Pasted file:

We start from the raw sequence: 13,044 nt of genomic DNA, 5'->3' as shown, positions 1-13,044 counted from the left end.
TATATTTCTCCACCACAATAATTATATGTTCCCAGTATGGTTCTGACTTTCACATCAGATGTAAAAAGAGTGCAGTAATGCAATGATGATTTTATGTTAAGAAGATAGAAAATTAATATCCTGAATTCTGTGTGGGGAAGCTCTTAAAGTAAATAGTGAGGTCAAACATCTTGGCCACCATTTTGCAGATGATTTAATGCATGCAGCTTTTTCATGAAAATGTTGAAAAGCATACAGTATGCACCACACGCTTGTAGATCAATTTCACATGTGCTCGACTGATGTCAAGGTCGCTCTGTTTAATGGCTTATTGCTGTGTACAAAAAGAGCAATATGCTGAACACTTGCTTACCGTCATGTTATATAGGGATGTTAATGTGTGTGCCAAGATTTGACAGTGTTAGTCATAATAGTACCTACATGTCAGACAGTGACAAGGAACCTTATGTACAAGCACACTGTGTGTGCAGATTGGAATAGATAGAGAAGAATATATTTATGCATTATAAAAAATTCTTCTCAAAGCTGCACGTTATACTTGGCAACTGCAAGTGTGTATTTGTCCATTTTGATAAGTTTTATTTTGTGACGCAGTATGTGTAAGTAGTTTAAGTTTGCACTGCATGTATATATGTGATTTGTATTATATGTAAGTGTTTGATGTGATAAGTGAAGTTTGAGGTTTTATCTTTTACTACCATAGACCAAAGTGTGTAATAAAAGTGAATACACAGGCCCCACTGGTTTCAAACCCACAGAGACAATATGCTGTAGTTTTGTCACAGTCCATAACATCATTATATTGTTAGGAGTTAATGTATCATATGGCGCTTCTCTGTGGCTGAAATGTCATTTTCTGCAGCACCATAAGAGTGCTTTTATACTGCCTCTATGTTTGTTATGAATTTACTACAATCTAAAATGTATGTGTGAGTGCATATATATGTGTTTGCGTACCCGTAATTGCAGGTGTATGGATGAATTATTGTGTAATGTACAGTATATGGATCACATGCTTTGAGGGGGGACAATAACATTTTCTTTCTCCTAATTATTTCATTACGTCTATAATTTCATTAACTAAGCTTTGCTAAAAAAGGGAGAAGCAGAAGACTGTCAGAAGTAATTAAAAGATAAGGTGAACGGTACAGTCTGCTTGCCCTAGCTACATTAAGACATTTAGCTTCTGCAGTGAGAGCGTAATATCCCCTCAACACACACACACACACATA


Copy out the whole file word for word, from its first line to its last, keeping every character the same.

We start from the raw sequence: 13,044 nt of genomic DNA, 5'->3' as shown, positions 1-13,044 counted from the left end.
TATATTTCTCCACCACAATAATTATATGTTCCCAGTATGGTTCTGACTTTCACATCAGATGTAAAAAGAGTGCAGTAATGCAATGATGATTTTATGTTAAGAAGATAGAAAATTAATATCCTGAATTCTGTGTGGGGAAGCTCTTAAAGTAAATAGTGAGGTCAAACATCTTGGCCACCATTTTGCAGATGATTTAATGCATGCAGCTTTTTCATGAAAATGTTGAAAAGCATACAGTATGCACCACACGCTTGTAGATCAATTTCACATGTGCTCGACTGATGTCAAGGTCGCTCTGTTTAATGGCTTATTGCTGTGTACAAAAAGAGCAATATGCTGAACACTTGCTTACCGTCATGTTATATAGGGATGTTAATGTGTGTGCCAAGATTTGACAGTGTTAGTCATAATAGTACCTACATGTCAGACAGTGACAAGGAACCTTATGTACAAGCACACTGTGTGTGCAGATTGGAATAGATAGAGAAGAATATATTTATGCATTATAAAAAATTCTTCTCAAAGCTGCACGTTATACTTGGCAACTGCAAGTGTGTATTTGTCCATTTTGATAAGTTTTATTTTGTGACGCAGTATGTGTAAGTAGTTTAAGTTTGCACTGCATGTATATATGTGATTTGTATTATATGTAAGTGTTTGATGTGATAAGTGAAGTTTGAGGTTTTATCTTTTACTACCATAGACCAAAGTGTGTAATAAAAGTGAATACACAGGCCCCACTGGTTTCAAACCCACAGAGACAATATGCTGTAGTTTTGTCACAGTCCATAACATCATTATATTGTTAGGAGTTAATGTATCATATGGCGCTTCTCTGTGGCTGAAATGTCATTTTCTGCAGCACCATAAGAGTGCTTTTATACTGCCTCTATGTTTGTTATGAATTTACTACAATCTAAAATGTATGTGTGAGTGCATATATATGTGTTTGCGTACCCGTAATTGCAGGTGTATGGATGAATTATTGTGTAATGTACAGTATATGGATCACATGCTTTGAGGGGGGACAATAACATTTTCTTTCTCCTAATTATTTCATTACGTCTATAATTTCATTAACTAAGCTTTGCTAAAAAAGGGAGAAGCAGAAGACTGTCAGAAGTAATTAAAAGATAAGGTGAACGGTACAGTCTGCTTGCCCTAGCTACATTAAGACATTTAGCTTCTGCAGTGAGAGCGTAATATCCCCTCAACACACACACACACACATA